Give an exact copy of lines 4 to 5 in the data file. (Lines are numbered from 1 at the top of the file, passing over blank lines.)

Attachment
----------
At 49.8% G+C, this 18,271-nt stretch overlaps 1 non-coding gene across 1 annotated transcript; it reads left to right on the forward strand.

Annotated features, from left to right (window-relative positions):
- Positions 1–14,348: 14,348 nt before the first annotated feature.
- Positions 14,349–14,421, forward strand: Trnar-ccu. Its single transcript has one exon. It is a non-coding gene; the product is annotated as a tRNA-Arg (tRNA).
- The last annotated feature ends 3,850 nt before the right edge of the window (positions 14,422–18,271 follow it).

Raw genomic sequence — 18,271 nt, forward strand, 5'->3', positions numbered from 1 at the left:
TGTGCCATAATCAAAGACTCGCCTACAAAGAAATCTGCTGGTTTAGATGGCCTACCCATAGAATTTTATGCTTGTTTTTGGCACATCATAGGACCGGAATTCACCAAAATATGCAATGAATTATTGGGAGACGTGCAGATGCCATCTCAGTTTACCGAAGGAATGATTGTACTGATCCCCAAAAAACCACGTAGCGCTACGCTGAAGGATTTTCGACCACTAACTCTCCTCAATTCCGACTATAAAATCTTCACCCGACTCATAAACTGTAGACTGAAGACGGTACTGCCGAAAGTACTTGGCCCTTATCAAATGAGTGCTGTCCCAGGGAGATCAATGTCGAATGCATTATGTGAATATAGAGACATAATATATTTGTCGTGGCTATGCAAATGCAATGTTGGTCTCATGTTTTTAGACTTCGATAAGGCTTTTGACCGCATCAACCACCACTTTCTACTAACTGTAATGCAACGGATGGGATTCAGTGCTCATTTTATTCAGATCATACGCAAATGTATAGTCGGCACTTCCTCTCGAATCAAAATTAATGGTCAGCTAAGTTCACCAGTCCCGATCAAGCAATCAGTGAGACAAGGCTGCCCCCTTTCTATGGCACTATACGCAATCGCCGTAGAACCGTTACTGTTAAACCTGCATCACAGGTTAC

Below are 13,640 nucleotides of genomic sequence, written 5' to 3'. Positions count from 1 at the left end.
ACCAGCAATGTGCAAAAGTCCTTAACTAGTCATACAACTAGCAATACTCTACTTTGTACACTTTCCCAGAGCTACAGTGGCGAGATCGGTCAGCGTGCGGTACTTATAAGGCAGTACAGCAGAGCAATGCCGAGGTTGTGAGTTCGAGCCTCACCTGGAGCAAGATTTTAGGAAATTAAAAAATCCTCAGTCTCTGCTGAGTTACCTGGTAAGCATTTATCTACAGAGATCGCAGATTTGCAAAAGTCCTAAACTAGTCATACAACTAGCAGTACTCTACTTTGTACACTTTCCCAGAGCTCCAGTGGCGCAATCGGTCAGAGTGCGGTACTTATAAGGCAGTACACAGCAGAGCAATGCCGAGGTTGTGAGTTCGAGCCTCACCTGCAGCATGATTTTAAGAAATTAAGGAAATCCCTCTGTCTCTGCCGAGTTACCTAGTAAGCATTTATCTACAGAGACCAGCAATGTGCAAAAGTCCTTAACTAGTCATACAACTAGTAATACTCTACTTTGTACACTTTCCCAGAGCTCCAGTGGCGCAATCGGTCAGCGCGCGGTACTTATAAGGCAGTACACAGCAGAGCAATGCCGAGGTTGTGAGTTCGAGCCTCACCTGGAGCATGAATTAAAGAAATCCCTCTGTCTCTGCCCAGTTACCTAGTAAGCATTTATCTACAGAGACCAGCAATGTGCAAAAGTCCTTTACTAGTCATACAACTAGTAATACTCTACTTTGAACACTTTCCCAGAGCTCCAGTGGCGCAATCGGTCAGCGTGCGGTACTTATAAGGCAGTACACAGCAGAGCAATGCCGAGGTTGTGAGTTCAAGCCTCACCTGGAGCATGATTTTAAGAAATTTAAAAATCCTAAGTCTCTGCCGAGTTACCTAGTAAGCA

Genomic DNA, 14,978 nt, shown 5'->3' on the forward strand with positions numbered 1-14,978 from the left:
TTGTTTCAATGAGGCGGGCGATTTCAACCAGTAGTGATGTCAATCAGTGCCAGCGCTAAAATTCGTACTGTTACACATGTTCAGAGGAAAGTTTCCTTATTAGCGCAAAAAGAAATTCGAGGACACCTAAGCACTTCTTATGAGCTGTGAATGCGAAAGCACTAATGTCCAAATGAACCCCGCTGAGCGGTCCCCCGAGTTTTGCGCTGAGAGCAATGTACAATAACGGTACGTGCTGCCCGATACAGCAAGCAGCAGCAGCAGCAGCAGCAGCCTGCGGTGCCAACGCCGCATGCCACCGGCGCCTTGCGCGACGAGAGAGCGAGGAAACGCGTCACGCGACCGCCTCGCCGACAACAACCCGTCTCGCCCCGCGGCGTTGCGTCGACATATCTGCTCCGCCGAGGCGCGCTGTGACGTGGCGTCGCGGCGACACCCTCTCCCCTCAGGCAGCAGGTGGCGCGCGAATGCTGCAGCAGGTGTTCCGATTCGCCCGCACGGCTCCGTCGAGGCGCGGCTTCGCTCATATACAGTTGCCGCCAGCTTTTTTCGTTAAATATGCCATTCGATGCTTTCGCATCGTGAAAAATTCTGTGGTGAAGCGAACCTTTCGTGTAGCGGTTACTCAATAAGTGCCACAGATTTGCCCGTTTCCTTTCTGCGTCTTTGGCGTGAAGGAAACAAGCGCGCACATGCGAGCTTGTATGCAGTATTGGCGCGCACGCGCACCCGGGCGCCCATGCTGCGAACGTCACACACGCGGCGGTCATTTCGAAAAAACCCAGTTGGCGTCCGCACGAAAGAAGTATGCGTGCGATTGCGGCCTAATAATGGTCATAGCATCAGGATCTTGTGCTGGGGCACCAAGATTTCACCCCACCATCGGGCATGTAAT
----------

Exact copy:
- Positions 14,349–14,421, forward strand: Trnar-ccu. Its single transcript has one exon. It is a non-coding gene; the product is annotated as a tRNA-Arg (tRNA).
- The last annotated feature ends 3,850 nt before the right edge of the window (positions 14,422–18,271 follow it).